There is a call from rights groups for action against discrimination meted out to Lesbian, Bisexual and Transgender (LBT) women in the workplace and other settings within the society.
Red Thread, Stella’s Sisterhood for Service and Support (S4) Foundation, Guyana Rainbow Foundation (GuyBow) and the Society Against Sexual Orientation Discrimination (SASOD) on Thursday teamed up to discuss several issues faced by women, sexual and gender minorities in Guyana.
Programme Coordinator of S4 Foundation Imarah Radix in outlining the discrimination and harassment faced by LBT women in the workplace, called for repeal of the laws which criminalise consensual same-sex intimacy and cross-dressing.
She also called for the inclusion of sexual orientation and gender identity as protected categories against discrimination in the realm of employment, training and recruitment under the Prevention of Discrimination Act, Chapter 99:09, a release from the organisations stated.
Attorney-at- Law Sadie Amin of the Guyana Association of Women Lawyers, presented on “Gender, Sexuality and the Law.”
She stated, “There are laws which protect women, but implementation is sorely lacking.” Speaking about possible protections for lesbian, bisexual and transgender (LBT) women she added that, “our laws do not offer any specific protection,” the release added.
GuyBow’s Executive Director Colleen McEwan stated that police harassment of transgender women was “real and triple jeopardy.”
She discussed the United Nations Convention on the Elimination of All Forms of Discrimination Against Women (CEDAW) and the Committee’s most recent review on Guyana in July 2012. She reiterated that the CEDAW Committee in its concluding observations urged Guyana “to provide effective protection against violence and discrimination against all groups of women through the enactment of comprehensive anti-discrimination legislation that includes the prohibition of all forms of discrimination against them and the decriminalization of consensual adult same sex relations.”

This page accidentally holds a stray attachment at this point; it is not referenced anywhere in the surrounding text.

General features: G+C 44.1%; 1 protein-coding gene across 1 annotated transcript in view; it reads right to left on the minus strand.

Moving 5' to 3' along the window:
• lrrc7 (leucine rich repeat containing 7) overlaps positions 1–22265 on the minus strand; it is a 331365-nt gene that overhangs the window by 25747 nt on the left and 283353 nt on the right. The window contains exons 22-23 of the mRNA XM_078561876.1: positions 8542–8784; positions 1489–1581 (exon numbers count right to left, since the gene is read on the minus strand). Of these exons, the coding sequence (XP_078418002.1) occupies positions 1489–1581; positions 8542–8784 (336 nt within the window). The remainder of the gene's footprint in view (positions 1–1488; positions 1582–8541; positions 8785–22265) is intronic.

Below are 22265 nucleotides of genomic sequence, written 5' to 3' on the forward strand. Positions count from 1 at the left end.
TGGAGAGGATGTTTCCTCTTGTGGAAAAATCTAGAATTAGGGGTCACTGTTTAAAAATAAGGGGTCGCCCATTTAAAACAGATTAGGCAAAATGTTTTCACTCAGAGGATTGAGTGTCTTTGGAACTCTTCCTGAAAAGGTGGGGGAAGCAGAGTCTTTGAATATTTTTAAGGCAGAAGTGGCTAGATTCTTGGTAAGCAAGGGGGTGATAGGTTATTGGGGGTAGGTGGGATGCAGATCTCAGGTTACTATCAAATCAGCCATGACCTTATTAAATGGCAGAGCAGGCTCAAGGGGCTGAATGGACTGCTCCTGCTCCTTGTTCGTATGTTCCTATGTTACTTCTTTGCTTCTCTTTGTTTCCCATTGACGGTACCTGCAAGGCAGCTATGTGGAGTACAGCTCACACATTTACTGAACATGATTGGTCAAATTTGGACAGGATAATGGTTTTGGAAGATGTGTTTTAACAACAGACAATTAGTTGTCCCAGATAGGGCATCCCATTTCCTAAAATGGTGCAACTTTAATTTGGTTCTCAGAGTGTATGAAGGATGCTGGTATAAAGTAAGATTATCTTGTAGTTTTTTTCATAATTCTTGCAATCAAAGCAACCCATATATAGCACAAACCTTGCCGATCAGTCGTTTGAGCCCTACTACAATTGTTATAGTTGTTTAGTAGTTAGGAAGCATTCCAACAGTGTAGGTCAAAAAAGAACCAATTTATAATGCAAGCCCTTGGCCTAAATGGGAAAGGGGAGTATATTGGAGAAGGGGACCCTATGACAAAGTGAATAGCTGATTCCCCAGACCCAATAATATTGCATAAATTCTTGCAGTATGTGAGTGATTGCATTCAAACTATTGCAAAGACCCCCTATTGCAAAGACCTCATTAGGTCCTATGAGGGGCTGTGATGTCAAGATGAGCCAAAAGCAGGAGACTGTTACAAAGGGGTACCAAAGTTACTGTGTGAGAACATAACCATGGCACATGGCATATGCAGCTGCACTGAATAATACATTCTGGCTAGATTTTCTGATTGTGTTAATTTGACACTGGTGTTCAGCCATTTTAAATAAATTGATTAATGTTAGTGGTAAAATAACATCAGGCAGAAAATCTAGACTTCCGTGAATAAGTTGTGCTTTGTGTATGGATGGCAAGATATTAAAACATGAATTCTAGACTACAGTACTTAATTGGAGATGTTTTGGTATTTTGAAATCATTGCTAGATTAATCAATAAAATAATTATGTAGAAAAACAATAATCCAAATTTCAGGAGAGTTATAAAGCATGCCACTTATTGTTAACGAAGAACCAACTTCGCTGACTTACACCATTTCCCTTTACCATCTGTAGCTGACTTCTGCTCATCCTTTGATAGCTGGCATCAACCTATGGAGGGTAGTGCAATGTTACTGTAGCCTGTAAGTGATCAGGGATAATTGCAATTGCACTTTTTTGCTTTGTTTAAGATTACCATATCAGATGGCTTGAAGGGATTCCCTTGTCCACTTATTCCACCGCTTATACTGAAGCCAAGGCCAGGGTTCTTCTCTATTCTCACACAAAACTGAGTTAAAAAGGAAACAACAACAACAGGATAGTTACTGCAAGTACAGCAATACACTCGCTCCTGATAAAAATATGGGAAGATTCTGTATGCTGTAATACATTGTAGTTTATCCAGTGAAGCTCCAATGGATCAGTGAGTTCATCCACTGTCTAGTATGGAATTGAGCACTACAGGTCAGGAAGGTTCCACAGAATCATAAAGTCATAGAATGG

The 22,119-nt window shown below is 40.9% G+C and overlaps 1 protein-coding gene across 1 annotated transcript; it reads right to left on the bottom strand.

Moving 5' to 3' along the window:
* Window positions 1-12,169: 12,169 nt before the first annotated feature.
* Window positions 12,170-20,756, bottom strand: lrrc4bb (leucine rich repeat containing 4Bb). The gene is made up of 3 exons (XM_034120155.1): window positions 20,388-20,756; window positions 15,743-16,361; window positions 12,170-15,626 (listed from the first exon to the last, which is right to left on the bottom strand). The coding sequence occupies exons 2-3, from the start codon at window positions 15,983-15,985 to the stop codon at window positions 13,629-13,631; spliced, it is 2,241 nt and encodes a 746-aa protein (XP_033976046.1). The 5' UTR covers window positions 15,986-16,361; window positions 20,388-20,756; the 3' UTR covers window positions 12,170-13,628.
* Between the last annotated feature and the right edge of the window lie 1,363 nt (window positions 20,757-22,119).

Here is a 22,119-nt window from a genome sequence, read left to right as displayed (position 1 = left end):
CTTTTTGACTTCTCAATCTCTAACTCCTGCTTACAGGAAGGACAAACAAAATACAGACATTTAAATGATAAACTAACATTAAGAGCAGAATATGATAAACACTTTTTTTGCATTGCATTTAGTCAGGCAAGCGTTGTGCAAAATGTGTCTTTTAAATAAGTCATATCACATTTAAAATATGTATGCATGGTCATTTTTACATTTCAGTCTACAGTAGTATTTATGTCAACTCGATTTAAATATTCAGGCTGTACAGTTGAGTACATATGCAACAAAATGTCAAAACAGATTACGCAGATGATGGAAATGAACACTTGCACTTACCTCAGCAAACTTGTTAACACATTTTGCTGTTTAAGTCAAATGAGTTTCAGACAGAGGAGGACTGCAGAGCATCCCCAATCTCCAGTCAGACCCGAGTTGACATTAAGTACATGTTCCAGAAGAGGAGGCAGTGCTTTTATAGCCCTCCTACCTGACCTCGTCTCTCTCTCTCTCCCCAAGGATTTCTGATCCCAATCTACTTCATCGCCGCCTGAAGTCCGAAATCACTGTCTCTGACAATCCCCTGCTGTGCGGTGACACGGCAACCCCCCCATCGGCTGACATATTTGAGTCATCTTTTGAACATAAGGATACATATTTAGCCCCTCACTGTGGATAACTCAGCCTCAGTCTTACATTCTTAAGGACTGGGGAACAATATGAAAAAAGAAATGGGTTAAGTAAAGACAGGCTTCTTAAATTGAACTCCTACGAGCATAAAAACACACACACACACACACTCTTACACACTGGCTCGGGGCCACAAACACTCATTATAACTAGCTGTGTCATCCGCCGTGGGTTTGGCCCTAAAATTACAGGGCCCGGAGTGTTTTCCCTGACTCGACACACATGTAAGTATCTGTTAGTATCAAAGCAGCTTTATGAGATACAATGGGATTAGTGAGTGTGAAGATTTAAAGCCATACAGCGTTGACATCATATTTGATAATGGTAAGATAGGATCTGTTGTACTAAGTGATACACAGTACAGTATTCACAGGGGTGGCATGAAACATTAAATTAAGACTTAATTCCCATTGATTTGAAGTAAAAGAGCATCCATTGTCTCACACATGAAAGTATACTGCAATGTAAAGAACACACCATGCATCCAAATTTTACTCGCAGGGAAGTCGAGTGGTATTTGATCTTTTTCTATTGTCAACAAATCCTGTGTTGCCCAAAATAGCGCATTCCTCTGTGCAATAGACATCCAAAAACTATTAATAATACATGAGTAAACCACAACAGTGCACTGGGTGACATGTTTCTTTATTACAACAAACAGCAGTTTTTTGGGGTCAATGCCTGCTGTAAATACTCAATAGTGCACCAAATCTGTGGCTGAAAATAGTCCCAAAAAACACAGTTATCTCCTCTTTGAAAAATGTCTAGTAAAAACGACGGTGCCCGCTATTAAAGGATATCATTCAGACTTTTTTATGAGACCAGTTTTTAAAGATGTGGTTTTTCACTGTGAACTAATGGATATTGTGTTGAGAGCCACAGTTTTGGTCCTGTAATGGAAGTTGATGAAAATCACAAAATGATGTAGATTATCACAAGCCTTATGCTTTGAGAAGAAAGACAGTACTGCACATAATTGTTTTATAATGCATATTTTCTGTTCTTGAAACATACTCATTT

Meanwhile, Red Thread’s Karen De Souza was reported as saying that the “these discriminatory laws are not harmless as they legitimize the harassment and discrimination meted out to LBT women.”
“Access to justice particularly in the cases of sexual harassment and rape are non-existent.” De Souza, also reiterated calls for the implementation of the Sexual Offences Act.
“Yes we have fancy laws, but you try to use them. To protect people who are poor, voiceless who have no influence.” She noted that “the barbaric practice” called the confrontation was still being done by the police even though the 2010 Sexual Offences Act specifically stated it must not be done.
SASOD’s Zenita Nicholson, who moderated the forum, challenged everyone in her closing remarks to play their part in ensuring that they build a Guyanese society where all women are empowered and have equal opportunities to their male counterparts.
“Every Guyanese is entitled to the rights and freedoms outlined in the Universal Declaration on Human Rights and should be protected from discrimination, regardless of our differences,” she concluded.
Thursday’s public forum on “Gender Equality and Sexual Rights in Guyana” was held at the Moray House Trust in Georgetown.